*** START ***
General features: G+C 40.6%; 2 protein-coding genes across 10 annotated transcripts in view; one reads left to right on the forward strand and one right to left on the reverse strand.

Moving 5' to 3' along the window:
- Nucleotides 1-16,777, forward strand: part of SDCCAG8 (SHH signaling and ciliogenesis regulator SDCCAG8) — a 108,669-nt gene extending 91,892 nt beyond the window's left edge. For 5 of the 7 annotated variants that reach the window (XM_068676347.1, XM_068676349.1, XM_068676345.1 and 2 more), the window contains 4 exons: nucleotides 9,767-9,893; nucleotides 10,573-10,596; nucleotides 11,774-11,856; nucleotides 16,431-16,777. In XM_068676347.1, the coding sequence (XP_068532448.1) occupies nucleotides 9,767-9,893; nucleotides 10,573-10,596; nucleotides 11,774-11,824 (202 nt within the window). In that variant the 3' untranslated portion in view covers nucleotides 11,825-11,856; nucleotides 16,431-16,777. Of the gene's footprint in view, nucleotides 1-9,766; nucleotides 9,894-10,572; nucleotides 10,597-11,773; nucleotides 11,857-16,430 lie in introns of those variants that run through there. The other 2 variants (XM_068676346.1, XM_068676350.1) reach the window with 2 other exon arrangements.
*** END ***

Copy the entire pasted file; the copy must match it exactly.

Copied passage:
General features: G+C 40.6%; 2 protein-coding genes across 10 annotated transcripts in view; one reads left to right on the forward strand and one right to left on the reverse strand.

Moving 5' to 3' along the window:
- Nucleotides 1-16,777, forward strand: part of SDCCAG8 (SHH signaling and ciliogenesis regulator SDCCAG8) — a 108,669-nt gene extending 91,892 nt beyond the window's left edge. For 5 of the 7 annotated variants that reach the window (XM_068676347.1, XM_068676349.1, XM_068676345.1 and 2 more), the window contains 4 exons: nucleotides 9,767-9,893; nucleotides 10,573-10,596; nucleotides 11,774-11,856; nucleotides 16,431-16,777. In XM_068676347.1, the coding sequence (XP_068532448.1) occupies nucleotides 9,767-9,893; nucleotides 10,573-10,596; nucleotides 11,774-11,824 (202 nt within the window). In that variant the 3' untranslated portion in view covers nucleotides 11,825-11,856; nucleotides 16,431-16,777. Of the gene's footprint in view, nucleotides 1-9,766; nucleotides 9,894-10,572; nucleotides 10,597-11,773; nucleotides 11,857-16,430 lie in introns of those variants that run through there. The other 2 variants (XM_068676346.1, XM_068676350.1) reach the window with 2 other exon arrangements.